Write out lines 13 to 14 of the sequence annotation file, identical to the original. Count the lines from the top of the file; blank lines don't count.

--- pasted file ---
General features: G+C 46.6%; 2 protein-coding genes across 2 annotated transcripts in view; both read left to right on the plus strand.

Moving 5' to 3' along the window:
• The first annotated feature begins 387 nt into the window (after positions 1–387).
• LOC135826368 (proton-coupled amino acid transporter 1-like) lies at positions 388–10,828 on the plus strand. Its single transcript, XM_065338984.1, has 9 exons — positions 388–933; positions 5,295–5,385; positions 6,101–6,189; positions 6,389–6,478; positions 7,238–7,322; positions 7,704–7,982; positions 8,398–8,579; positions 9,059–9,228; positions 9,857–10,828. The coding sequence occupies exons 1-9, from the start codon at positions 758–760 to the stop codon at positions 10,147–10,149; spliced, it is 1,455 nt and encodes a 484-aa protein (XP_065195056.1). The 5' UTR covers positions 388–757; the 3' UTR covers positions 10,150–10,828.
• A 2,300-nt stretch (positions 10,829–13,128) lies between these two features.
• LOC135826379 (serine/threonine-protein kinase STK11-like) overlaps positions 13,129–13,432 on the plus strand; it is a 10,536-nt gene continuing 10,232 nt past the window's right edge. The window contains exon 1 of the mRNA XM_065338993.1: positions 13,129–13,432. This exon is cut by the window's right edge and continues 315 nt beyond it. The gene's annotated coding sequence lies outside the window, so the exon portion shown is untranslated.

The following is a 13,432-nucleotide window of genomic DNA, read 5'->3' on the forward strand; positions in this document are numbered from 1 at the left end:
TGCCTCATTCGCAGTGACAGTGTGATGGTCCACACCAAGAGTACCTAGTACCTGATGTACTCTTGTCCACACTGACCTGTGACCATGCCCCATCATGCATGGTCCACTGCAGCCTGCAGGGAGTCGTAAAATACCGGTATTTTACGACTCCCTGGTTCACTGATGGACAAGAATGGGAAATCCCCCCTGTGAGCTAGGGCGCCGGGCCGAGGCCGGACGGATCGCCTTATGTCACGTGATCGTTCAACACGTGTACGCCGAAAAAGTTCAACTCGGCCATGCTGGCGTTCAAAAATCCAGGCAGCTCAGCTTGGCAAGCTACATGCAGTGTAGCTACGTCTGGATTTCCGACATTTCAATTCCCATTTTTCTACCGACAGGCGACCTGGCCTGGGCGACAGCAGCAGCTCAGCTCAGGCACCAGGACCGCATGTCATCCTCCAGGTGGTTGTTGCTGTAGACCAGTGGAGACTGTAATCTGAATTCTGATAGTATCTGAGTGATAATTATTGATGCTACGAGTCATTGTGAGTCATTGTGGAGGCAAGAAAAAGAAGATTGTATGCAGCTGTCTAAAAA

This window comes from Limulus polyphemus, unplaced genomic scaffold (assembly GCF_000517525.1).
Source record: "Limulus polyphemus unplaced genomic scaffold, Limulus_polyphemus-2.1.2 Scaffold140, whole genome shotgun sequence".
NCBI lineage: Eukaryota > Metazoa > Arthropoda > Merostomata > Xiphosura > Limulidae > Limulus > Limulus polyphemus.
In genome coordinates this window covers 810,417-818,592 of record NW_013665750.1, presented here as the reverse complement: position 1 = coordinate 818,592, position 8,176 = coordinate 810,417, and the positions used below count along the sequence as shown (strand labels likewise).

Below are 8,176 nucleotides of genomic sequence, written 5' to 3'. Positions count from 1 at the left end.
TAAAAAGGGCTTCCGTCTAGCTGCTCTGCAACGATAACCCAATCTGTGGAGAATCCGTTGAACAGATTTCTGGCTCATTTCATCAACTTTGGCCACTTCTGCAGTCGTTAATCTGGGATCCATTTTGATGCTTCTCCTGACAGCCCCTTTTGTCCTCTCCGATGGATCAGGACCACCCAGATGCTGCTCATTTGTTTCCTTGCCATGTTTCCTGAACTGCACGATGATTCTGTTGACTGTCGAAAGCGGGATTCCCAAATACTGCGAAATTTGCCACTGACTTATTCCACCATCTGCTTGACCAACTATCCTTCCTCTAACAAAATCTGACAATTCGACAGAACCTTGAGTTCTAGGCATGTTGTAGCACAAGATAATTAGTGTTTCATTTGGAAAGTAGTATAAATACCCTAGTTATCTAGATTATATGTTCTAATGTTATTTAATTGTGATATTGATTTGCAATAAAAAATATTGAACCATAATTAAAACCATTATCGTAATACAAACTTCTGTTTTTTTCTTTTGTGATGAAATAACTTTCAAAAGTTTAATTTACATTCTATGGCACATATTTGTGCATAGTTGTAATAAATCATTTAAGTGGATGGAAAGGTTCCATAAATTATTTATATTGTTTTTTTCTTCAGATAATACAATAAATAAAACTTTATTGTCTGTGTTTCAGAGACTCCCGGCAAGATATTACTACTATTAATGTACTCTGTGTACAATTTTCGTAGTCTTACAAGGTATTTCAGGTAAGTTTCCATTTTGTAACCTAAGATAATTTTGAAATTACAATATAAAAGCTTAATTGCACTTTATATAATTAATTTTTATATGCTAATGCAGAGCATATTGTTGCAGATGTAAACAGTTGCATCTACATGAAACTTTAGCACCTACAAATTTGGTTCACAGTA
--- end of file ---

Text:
Below are 8,176 nucleotides of genomic sequence, written 5' to 3'. Positions count from 1 at the left end.
TAAAAAGGGCTTCCGTCTAGCTGCTCTGCAACGATAACCCAATCTGTGGAGAATCCGTTGAACAGATTTCTGGCTCATTTCATCAACTTTGGCCACTTCTGCAGTCGTTAATCTGGGATCCATTTTGATGCTTCTCCTGACAGCCCCTTTTGTCCTCTCCGATGGATCAGGACCACCCAGATGCTGCTCATTTGTTTCCTTGCCATGTTTCCTGAACTGCACGATGATTCTGTTGACTGTCGAAAGCGGGATTCCCAAATACTGCGAAATTTGCCACTGACTTATTCCACCATCTGCTTGACCAACTATCCTTCCTCTAACAAAATCTGACAATTCGACAGAACCTTGAGTTCTAGGCATGTTGTAGCACAAGATAATTAGTGTTTCATTTGGAAAGTAGTATAAATACCCTAGTTATCTAGATTATATGTTCTAATGTTATTTAATTGTGATATTGATTTGCAATAAAAAATATTGAACCATAATTAAAACCATTATCGTAATACAAACTTCTGTTTTTTTCTTTTGTGATGAAATAACTTTCAAAAGTTTAATTTACATTCTATGGCACATATTTGTGCATAGTTGTAATAAATCATTTAAGTGGATGGAAAGGTTCCATAAATTATTTATATTGTTTTTTTCTTCAGATAATACAATAAATAAAACTTTATTGTCTGTGTTTCAGAGACTCCCGGCAAGATATTACTACTATTAATGTACTCTGTGTACAATTTTCGTAGTCTTACAAGGTATTTCAGGTAAGTTTCCATTTTGTAACCTAAGATAATTTTGAAATTACAATATAAAAGCTTAATTGCACTTTATATAATTAATTTTTATATGCTAATGCAGAGCATATTGTTGCAGATGTAAACAGTTGCATCTACATGAAACTTTAGCACCTACAAATTTGGTTCACAGTA